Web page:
Democrats Will Not Compromise With President Bush On SCHIP
State Children's Health Insurance Program
Senate Majority Leader Harry Reid (D-Nev.) on Thursday saidcongressional Democratic leaders will not compromise with PresidentBush on SCHIP, after Bush on Wednesday vetoed legislation that wouldhave reauthorized and expanded the program, the AP/St. Paul Pioneer Press reports. Democratic leaders said that no matter the outcome of the override vote, they would not negotiate further (Babington, AP/St. Paul Pioneer Press, 10/4).
TheHouse on Wednesday won a procedural vote that allowed them to postponeuntil Oct. 18 a vote to override a veto of compromise SCHIPlegislation. The compromise bill would have provided an additional $35billion in funding over the next five years and increased totalspending on the program to $60 billion. The additional funding wouldhave been paid for by a 61-cent-per-pack increase in the tobacco tax (Kaiser Daily Health Policy Report, 10/4).
Reidsaid, "We're not going to compromise." He added that Bush's comment onWednesday that he might be willing to add a "little more money" to theprogram is "an insult." According to Reid, the House in approving thecompromise bill "basically took [the Senate's] position with very fewchanges. You cannot wring another ounce of compromise out of it"(Pierce, Roll Call, 10/4). Reid and other Democrats onThursday at a press event used piles of fake money as they criticizedBush "for losing $9 billion of taxpayer funds in one year in Iraq andvetoing $7 billion a year for children's health care," the Washington Times reports (Miller, Washington Times, 10/5).
Efforts to win Republican support in order to override Bush's veto"might involve a new bill that costs less than the $35 billion"compromise bill, according to CongressDaily. The changeslikely would involve the overall cost of the bill and incomeeligibility levels. However, changes likely would occur only after afailed override vote, CongressDaily reports.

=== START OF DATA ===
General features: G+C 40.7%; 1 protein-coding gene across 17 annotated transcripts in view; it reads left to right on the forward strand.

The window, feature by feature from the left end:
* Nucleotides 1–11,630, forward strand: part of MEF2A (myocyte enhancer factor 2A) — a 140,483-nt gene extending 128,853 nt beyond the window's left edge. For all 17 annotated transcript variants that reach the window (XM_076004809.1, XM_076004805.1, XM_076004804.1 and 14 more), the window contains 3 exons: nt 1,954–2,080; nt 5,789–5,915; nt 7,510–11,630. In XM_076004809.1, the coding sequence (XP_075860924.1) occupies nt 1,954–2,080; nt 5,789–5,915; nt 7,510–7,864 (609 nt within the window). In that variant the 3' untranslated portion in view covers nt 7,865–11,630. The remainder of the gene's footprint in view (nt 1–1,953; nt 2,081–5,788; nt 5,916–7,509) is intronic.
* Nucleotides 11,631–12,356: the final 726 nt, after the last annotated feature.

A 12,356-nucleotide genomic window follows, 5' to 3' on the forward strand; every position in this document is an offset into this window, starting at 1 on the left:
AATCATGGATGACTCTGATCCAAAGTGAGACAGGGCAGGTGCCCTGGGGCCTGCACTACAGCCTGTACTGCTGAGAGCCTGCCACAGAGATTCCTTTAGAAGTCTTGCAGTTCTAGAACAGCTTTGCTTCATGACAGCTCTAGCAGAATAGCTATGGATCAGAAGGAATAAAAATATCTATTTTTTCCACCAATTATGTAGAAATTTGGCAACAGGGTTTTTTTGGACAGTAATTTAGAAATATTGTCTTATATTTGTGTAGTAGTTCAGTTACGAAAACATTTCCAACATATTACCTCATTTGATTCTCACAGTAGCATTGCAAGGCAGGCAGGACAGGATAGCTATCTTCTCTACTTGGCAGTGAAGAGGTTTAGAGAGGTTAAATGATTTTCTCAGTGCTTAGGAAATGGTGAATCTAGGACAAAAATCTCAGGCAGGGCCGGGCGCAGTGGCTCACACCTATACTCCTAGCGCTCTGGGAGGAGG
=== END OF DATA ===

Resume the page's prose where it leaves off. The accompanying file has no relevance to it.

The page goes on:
Rep.Phil English (R-Pa.) said, "The changes necessary to get moreRepublicans on the margins are actually fairly modest." House MinorityWhip Roy Blunt (R-Mo.) said Republicans realize the need to be flexibleon funding amounts. "Five billion is not enough," Blunt said, referringto Bush's SCHIP proposal that would have funded the program at $5billion over five years. House Speaker Nancy Pelosi (D-Calif.) saidthat Democrats have "compromised all we could compromise" but notedthat she always is willing to talk (Johnson/Bourge, CongressDaily, 10/5).
Four Republican presidential candidates -- former Massachusetts Gov. Mitt Romney, Sen. John McCain (Ariz.), former New York City mayor Rudy Giuliani and former Sen. Fred Thompson (Tenn.) -- said they support Bush's SCHIP veto, "once again testing thepolitical risk of appearing in lock step with a president who has lowapproval ratings and some critics of the veto within their party," the New York Timesreports. By supporting the veto, the candidates "are mindful of theconcern of fiscal conservatives that expanding the program could resultin huge future costs," and, in discussing the veto, "have focusedlargely on what they see as drawbacks in" SCHIP, "rather than trying torally behind President Bush or criticize the supporters of the bill,"according to the Times.
McCain on Thursday inSouth Carolina said, "I certainly would favor an increase" in SCHIP,"but I think that a $35 billion increase which is funded by a bogusproposal which is a, quote, one dollar increase tax on cigarettes andsomewhere around 2012 it basically disappears is not an unfundedliability I think we ought to lay on the next generation."